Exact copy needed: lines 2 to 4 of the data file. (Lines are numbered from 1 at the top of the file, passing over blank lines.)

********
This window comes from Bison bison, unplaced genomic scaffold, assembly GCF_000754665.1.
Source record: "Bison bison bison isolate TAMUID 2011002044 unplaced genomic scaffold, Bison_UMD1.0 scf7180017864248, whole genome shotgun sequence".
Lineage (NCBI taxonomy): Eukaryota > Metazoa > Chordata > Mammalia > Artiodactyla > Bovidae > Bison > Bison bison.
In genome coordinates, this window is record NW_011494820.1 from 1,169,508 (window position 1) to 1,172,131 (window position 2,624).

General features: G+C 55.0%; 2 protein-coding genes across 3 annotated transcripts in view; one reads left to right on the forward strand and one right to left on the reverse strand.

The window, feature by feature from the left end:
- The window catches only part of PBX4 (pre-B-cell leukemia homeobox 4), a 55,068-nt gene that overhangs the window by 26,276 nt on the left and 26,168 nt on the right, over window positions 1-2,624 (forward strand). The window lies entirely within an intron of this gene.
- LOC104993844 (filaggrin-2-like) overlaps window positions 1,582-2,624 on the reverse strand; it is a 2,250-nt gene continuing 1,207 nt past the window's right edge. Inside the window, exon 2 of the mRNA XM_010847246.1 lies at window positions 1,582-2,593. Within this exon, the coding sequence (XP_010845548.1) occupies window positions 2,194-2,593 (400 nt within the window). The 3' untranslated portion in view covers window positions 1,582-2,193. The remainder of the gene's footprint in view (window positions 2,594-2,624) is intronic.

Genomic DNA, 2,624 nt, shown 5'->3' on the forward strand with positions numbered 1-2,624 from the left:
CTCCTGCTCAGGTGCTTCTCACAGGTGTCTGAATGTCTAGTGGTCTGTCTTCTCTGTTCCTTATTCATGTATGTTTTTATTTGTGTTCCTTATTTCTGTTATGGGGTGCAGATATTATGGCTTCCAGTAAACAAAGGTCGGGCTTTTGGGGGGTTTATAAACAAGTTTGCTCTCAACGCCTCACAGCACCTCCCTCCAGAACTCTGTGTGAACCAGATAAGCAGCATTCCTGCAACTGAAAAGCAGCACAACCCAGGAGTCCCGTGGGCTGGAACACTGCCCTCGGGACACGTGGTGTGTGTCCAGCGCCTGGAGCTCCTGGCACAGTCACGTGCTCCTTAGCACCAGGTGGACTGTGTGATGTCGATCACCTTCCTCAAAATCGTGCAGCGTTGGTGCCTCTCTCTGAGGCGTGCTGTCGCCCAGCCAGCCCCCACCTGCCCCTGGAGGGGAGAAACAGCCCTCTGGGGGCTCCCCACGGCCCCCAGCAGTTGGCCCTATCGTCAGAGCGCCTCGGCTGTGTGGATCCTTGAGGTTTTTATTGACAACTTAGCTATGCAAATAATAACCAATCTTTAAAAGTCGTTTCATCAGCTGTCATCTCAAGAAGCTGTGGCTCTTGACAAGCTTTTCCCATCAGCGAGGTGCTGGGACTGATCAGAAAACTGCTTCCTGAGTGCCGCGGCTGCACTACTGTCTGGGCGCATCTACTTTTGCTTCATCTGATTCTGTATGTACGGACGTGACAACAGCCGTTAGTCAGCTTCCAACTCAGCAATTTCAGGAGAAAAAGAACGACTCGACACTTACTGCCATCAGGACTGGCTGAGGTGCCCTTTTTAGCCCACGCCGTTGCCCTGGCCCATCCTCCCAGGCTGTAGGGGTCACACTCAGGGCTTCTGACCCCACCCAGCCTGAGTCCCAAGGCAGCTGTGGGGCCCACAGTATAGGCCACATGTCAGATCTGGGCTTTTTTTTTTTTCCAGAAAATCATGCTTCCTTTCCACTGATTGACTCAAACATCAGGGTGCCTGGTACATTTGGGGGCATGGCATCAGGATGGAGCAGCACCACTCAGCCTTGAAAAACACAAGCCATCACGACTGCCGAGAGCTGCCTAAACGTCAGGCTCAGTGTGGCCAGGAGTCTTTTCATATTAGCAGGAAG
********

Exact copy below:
Source record: "Bison bison bison isolate TAMUID 2011002044 unplaced genomic scaffold, Bison_UMD1.0 scf7180017864248, whole genome shotgun sequence".
Lineage (NCBI taxonomy): Eukaryota > Metazoa > Chordata > Mammalia > Artiodactyla > Bovidae > Bison > Bison bison.
In genome coordinates, this window is record NW_011494820.1 from 1,169,508 (window position 1) to 1,172,131 (window position 2,624).